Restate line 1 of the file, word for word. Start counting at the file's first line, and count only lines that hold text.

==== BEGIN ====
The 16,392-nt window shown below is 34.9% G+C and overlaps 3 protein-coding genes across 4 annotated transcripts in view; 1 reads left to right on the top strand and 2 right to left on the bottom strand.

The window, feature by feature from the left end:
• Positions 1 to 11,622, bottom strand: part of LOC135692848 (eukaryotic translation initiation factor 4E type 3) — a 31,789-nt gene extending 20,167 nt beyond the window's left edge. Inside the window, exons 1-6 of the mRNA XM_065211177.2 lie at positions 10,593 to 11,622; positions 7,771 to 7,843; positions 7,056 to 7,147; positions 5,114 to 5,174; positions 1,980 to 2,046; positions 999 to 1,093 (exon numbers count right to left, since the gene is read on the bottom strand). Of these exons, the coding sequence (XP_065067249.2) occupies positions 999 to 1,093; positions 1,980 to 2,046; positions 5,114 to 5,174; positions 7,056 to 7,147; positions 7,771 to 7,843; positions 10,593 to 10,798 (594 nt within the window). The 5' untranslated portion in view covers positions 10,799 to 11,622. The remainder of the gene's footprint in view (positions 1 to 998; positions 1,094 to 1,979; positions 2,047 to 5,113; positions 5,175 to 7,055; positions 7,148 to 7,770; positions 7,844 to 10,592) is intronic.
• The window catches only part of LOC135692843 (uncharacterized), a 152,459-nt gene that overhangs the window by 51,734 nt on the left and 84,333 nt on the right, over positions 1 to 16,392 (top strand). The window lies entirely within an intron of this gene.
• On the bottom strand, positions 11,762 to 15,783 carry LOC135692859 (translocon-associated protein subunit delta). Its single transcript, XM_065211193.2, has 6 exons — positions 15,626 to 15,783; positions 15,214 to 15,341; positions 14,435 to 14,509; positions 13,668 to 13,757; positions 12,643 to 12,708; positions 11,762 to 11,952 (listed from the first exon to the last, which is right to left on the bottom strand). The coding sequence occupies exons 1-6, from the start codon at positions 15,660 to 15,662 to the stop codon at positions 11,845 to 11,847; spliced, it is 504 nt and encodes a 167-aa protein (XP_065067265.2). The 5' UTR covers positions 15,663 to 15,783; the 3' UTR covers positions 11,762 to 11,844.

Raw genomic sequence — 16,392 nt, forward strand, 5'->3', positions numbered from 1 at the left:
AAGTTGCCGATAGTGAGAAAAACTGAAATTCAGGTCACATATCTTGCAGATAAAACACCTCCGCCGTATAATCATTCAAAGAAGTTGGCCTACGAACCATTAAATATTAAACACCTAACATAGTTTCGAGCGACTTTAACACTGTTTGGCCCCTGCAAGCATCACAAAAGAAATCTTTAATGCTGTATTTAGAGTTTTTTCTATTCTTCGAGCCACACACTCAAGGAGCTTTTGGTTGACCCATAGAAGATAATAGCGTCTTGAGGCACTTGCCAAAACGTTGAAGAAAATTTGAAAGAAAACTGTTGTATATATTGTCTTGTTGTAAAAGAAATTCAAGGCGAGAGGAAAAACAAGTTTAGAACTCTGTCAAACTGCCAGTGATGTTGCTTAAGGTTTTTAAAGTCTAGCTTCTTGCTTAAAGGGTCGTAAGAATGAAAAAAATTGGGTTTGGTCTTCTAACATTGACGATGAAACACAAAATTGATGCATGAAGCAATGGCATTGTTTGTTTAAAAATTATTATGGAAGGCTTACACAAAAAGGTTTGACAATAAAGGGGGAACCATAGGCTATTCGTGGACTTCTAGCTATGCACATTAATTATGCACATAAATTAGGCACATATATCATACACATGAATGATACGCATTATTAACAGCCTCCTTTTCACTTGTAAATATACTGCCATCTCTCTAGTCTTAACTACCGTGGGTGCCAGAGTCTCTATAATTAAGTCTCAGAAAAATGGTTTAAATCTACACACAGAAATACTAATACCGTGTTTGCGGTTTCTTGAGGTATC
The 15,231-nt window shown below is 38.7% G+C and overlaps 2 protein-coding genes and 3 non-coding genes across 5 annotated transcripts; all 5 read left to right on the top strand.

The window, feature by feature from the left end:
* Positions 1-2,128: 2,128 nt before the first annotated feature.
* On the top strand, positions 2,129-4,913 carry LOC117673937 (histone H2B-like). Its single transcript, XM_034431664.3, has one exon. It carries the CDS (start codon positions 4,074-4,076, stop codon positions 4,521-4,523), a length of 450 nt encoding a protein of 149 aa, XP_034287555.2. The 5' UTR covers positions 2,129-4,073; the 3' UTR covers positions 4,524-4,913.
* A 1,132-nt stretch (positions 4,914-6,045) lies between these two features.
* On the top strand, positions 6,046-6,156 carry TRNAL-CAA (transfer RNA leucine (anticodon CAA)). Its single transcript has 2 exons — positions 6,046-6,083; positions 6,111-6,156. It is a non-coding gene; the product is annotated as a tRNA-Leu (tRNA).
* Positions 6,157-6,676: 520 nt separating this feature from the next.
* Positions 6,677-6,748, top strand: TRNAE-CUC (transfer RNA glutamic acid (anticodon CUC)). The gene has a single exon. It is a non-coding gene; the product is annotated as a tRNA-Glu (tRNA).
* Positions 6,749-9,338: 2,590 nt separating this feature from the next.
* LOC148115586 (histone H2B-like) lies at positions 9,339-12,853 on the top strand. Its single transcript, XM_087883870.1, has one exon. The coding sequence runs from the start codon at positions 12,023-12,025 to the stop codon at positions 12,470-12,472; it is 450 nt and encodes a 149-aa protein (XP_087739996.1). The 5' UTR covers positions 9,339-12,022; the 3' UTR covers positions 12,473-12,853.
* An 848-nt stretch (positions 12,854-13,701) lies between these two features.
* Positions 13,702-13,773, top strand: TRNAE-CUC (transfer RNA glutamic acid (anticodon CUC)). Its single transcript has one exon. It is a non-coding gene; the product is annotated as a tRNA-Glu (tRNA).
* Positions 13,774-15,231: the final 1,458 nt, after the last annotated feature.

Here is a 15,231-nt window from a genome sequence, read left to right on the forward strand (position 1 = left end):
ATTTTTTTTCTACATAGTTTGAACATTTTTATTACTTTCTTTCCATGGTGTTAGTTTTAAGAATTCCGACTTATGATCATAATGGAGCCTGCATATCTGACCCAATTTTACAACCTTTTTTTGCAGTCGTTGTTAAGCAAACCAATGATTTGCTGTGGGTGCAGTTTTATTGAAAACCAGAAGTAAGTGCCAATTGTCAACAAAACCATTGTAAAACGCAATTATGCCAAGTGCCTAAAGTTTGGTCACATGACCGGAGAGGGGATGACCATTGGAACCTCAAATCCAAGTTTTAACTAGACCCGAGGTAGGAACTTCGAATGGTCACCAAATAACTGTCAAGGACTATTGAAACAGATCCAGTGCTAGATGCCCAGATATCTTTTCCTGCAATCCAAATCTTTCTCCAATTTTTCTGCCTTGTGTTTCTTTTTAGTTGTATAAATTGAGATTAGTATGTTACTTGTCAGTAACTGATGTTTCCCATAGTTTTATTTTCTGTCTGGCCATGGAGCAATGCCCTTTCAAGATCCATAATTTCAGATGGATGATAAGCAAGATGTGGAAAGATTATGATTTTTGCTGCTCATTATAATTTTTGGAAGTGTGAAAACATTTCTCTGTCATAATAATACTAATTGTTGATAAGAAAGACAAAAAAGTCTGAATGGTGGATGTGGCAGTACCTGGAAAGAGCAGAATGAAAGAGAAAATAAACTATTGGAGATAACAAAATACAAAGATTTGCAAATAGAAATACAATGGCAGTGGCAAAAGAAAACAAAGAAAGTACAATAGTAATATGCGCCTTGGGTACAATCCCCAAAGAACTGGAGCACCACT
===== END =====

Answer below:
The 16,392-nt window shown below is 34.9% G+C and overlaps 3 protein-coding genes across 4 annotated transcripts in view; 1 reads left to right on the top strand and 2 right to left on the bottom strand.